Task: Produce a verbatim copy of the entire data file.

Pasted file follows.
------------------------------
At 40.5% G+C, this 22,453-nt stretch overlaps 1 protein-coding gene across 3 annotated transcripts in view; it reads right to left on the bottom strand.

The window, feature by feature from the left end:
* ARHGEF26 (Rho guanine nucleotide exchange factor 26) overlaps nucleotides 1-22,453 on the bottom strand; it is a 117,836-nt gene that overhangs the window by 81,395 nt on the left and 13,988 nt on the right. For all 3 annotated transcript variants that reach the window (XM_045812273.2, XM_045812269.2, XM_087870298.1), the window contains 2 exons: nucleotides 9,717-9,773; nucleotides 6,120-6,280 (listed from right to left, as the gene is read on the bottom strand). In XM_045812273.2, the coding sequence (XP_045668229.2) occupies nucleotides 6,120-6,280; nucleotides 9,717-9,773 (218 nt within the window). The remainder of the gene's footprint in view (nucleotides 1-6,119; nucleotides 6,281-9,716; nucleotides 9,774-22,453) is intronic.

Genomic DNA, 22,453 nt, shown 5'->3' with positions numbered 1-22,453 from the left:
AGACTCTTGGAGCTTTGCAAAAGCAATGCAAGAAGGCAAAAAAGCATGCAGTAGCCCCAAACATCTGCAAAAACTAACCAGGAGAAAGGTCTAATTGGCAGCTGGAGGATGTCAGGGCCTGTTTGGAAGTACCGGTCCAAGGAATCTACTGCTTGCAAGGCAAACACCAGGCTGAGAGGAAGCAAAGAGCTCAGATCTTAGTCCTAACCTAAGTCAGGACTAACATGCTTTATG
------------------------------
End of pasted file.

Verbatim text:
At 40.5% G+C, this 22,453-nt stretch overlaps 1 protein-coding gene across 3 annotated transcripts in view; it reads right to left on the bottom strand.

The window, feature by feature from the left end:
* ARHGEF26 (Rho guanine nucleotide exchange factor 26) overlaps nucleotides 1-22,453 on the bottom strand; it is a 117,836-nt gene that overhangs the window by 81,395 nt on the left and 13,988 nt on the right. For all 3 annotated transcript variants that reach the window (XM_045812273.2, XM_045812269.2, XM_087870298.1), the window contains 2 exons: nucleotides 9,717-9,773; nucleotides 6,120-6,280 (listed from right to left, as the gene is read on the bottom strand). In XM_045812273.2, the coding sequence (XP_045668229.2) occupies nucleotides 6,120-6,280; nucleotides 9,717-9,773 (218 nt within the window). The remainder of the gene's footprint in view (nucleotides 1-6,119; nucleotides 6,281-9,716; nucleotides 9,774-22,453) is intronic.

Genomic DNA, 22,453 nt, shown 5'->3' with positions numbered 1-22,453 from the left:
AGACTCTTGGAGCTTTGCAAAAGCAATGCAAGAAGGCAAAAAAGCATGCAGTAGCCCCAAACATCTGCAAAAACTAACCAGGAGAAAGGTCTAATTGGCAGCTGGAGGATGTCAGGGCCTGTTTGGAAGTACCGGTCCAAGGAATCTACTGCTTGCAAGGCAAACACCAGGCTGAGAGGAAGCAAAGAGCTCAGATCTTAGTCCTAACCTAAGTCAGGACTAACATGCTTTATG